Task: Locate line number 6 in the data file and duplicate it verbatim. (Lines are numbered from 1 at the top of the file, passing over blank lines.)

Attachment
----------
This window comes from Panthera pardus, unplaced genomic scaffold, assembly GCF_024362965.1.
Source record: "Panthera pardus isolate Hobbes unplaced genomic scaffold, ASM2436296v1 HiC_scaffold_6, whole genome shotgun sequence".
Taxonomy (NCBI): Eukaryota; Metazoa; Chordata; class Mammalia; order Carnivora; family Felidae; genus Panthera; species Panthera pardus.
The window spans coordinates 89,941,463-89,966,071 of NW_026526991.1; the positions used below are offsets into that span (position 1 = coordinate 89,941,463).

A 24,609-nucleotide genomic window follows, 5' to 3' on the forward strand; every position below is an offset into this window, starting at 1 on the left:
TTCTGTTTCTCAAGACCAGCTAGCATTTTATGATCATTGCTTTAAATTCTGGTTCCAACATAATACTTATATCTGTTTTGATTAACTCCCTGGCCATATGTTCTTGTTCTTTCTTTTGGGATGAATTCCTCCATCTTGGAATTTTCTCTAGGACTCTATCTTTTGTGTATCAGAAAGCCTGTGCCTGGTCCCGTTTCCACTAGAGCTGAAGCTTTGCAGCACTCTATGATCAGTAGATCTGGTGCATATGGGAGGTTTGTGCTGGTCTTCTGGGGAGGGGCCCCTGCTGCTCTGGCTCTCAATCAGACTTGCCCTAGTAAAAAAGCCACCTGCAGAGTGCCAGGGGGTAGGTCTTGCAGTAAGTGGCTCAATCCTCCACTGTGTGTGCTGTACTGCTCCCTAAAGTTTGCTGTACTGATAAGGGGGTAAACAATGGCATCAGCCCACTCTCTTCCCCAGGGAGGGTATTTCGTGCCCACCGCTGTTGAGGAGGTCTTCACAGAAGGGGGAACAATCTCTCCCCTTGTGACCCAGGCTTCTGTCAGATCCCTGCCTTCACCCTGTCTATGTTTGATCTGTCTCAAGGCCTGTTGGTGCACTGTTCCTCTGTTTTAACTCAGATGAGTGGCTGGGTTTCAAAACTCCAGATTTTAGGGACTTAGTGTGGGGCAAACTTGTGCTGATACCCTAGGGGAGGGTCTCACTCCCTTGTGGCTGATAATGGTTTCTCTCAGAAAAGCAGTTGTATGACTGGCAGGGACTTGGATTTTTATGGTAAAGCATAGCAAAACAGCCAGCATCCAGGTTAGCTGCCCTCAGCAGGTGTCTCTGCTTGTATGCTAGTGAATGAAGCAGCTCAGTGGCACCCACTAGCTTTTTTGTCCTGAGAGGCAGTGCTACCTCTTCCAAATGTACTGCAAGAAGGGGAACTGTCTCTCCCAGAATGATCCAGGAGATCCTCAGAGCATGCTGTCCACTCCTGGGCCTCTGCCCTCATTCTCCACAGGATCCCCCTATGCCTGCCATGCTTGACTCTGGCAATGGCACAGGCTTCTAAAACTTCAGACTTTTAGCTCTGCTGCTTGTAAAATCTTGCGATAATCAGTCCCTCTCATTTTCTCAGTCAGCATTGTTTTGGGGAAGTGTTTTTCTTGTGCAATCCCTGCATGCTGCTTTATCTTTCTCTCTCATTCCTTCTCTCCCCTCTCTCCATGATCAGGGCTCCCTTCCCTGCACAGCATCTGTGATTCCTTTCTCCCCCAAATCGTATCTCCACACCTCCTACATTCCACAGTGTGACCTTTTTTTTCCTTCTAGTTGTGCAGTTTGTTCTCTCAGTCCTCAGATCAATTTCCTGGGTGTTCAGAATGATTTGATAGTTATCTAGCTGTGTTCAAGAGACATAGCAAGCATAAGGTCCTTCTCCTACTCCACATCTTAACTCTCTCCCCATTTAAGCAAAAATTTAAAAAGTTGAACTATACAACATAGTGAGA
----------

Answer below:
TTCTGTTTCTCAAGACCAGCTAGCATTTTATGATCATTGCTTTAAATTCTGGTTCCAACATAATACTTATATCTGTTTTGATTAACTCCCTGGCCATATGTTCTTGTTCTTTCTTTTGGGATGAATTCCTCCATCTTGGAATTTTCTCTAGGACTCTATCTTTTGTGTATCAGAAAGCCTGTGCCTGGTCCCGTTTCCACTAGAGCTGAAGCTTTGCAGCACTCTATGATCAGTAGATCTGGTGCATATGGGAGGTTTGTGCTGGTCTTCTGGGGAGGGGCCCCTGCTGCTCTGGCTCTCAATCAGACTTGCCCTAGTAAAAAAGCCACCTGCAGAGTGCCAGGGGGTAGGTCTTGCAGTAAGTGGCTCAATCCTCCACTGTGTGTGCTGTACTGCTCCCTAAAGTTTGCTGTACTGATAAGGGGGTAAACAATGGCATCAGCCCACTCTCTTCCCCAGGGAGGGTATTTCGTGCCCACCGCTGTTGAGGAGGTCTTCACAGAAGGGGGAACAATCTCTCCCCTTGTGACCCAGGCTTCTGTCAGATCCCTGCCTTCACCCTGTCTATGTTTGATCTGTCTCAAGGCCTGTTGGTGCACTGTTCCTCTGTTTTAACTCAGATGAGTGGCTGGGTTTCAAAACTCCAGATTTTAGGGACTTAGTGTGGGGCAAACTTGTGCTGATACCCTAGGGGAGGGTCTCACTCCCTTGTGGCTGATAATGGTTTCTCTCAGAAAAGCAGTTGTATGACTGGCAGGGACTTGGATTTTTATGGTAAAGCATAGCAAAACAGCCAGCATCCAGGTTAGCTGCCCTCAGCAGGTGTCTCTGCTTGTATGCTAGTGAATGAAGCAGCTCAGTGGCACCCACTAGCTTTTTTGTCCTGAGAGGCAGTGCTACCTCTTCCAAATGTACTGCAAGAAGGGGAACTGTCTCTCCCAGAATGATCCAGGAGATCCTCAGAGCATGCTGTCCACTCCTGGGCCTCTGCCCTCATTCTCCACAGGATCCCCCTATGCCTGCCATGCTTGACTCTGGCAATGGCACAGGCTTCTAAAACTTCAGACTTTTAGCTCTGCTGCTTGTAAAATCTTGCGATAATCAGTCCCTCTCATTTTCTCAGTCAGCATTGTTTTGGGGAAGTGTTTTTCTTGTGCAATCCCTGCATGCTGCTTTATCTTTCTCTCTCATTCCTTCTCTCCCCTCTCTCCATGATCAGGGCTCCCTTCCCTGCACAGCATCTGTGATTCCTTTCTCCCCCAAATCGTATCTCCACACCTCCTACATTCCACAGTGTGACCTTTTTTTTCCTTCTAGTTGTGCAGTTTGTTCTCTCAGTCCTCAGATCAATTTCCTGGGTGTTCAGAATGATTTGATAGTTATCTAGCTGTGTTCAAGAGACATAGCAAGCATAAGGTCCTTCTCCTACTCCACATCTTAACTCTCTCCCCATTTAAGCAAAAATTTAAAAAGTTGAACTATACAACATAGTGAGA